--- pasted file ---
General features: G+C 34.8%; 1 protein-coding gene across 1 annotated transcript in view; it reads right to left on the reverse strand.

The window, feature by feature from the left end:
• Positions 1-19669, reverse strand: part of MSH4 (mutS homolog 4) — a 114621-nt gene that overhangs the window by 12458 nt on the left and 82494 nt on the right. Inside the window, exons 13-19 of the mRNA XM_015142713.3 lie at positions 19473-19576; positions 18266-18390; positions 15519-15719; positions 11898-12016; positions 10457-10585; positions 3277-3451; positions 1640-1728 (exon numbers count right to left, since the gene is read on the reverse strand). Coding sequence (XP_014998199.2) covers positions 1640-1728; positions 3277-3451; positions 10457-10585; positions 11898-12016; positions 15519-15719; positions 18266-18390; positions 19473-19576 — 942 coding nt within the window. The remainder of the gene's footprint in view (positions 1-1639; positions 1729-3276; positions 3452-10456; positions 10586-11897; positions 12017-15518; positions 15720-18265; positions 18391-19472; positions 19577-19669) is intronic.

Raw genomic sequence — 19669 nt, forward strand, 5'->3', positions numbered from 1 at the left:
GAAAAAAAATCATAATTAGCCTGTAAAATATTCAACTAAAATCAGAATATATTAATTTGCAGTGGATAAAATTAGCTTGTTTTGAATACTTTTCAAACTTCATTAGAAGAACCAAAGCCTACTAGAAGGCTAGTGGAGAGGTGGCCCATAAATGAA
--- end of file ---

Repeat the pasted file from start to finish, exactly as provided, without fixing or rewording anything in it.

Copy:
General features: G+C 34.8%; 1 protein-coding gene across 1 annotated transcript in view; it reads right to left on the reverse strand.

The window, feature by feature from the left end:
• Positions 1-19669, reverse strand: part of MSH4 (mutS homolog 4) — a 114621-nt gene that overhangs the window by 12458 nt on the left and 82494 nt on the right. Inside the window, exons 13-19 of the mRNA XM_015142713.3 lie at positions 19473-19576; positions 18266-18390; positions 15519-15719; positions 11898-12016; positions 10457-10585; positions 3277-3451; positions 1640-1728 (exon numbers count right to left, since the gene is read on the reverse strand). Coding sequence (XP_014998199.2) covers positions 1640-1728; positions 3277-3451; positions 10457-10585; positions 11898-12016; positions 15519-15719; positions 18266-18390; positions 19473-19576 — 942 coding nt within the window. The remainder of the gene's footprint in view (positions 1-1639; positions 1729-3276; positions 3452-10456; positions 10586-11897; positions 12017-15518; positions 15720-18265; positions 18391-19472; positions 19577-19669) is intronic.

Raw genomic sequence — 19669 nt, forward strand, 5'->3', positions numbered from 1 at the left:
GAAAAAAAATCATAATTAGCCTGTAAAATATTCAACTAAAATCAGAATATATTAATTTGCAGTGGATAAAATTAGCTTGTTTTGAATACTTTTCAAACTTCATTAGAAGAACCAAAGCCTACTAGAAGGCTAGTGGAGAGGTGGCCCATAAATGAA